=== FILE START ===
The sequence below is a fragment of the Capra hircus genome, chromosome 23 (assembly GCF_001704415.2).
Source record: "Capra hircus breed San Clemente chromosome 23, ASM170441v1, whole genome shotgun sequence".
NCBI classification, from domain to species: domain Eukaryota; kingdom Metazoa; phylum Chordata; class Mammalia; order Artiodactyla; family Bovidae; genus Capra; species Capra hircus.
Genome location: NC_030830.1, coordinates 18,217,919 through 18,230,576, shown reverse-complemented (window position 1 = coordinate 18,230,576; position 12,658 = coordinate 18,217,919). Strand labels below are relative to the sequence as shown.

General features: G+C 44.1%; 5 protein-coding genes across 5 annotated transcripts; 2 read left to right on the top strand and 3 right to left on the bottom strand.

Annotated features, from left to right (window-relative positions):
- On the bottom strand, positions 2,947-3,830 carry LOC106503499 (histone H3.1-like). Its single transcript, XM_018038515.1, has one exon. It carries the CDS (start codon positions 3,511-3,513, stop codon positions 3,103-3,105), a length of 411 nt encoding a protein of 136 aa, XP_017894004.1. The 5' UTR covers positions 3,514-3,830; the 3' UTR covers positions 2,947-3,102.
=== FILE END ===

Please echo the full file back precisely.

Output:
The sequence below is a fragment of the Capra hircus genome, chromosome 23 (assembly GCF_001704415.2).
Source record: "Capra hircus breed San Clemente chromosome 23, ASM170441v1, whole genome shotgun sequence".
NCBI classification, from domain to species: domain Eukaryota; kingdom Metazoa; phylum Chordata; class Mammalia; order Artiodactyla; family Bovidae; genus Capra; species Capra hircus.
Genome location: NC_030830.1, coordinates 18,217,919 through 18,230,576, shown reverse-complemented (window position 1 = coordinate 18,230,576; position 12,658 = coordinate 18,217,919). Strand labels below are relative to the sequence as shown.

General features: G+C 44.1%; 5 protein-coding genes across 5 annotated transcripts; 2 read left to right on the top strand and 3 right to left on the bottom strand.

Annotated features, from left to right (window-relative positions):
- On the bottom strand, positions 2,947-3,830 carry LOC106503499 (histone H3.1-like). Its single transcript, XM_018038515.1, has one exon. It carries the CDS (start codon positions 3,511-3,513, stop codon positions 3,103-3,105), a length of 411 nt encoding a protein of 136 aa, XP_017894004.1. The 5' UTR covers positions 3,514-3,830; the 3' UTR covers positions 2,947-3,102.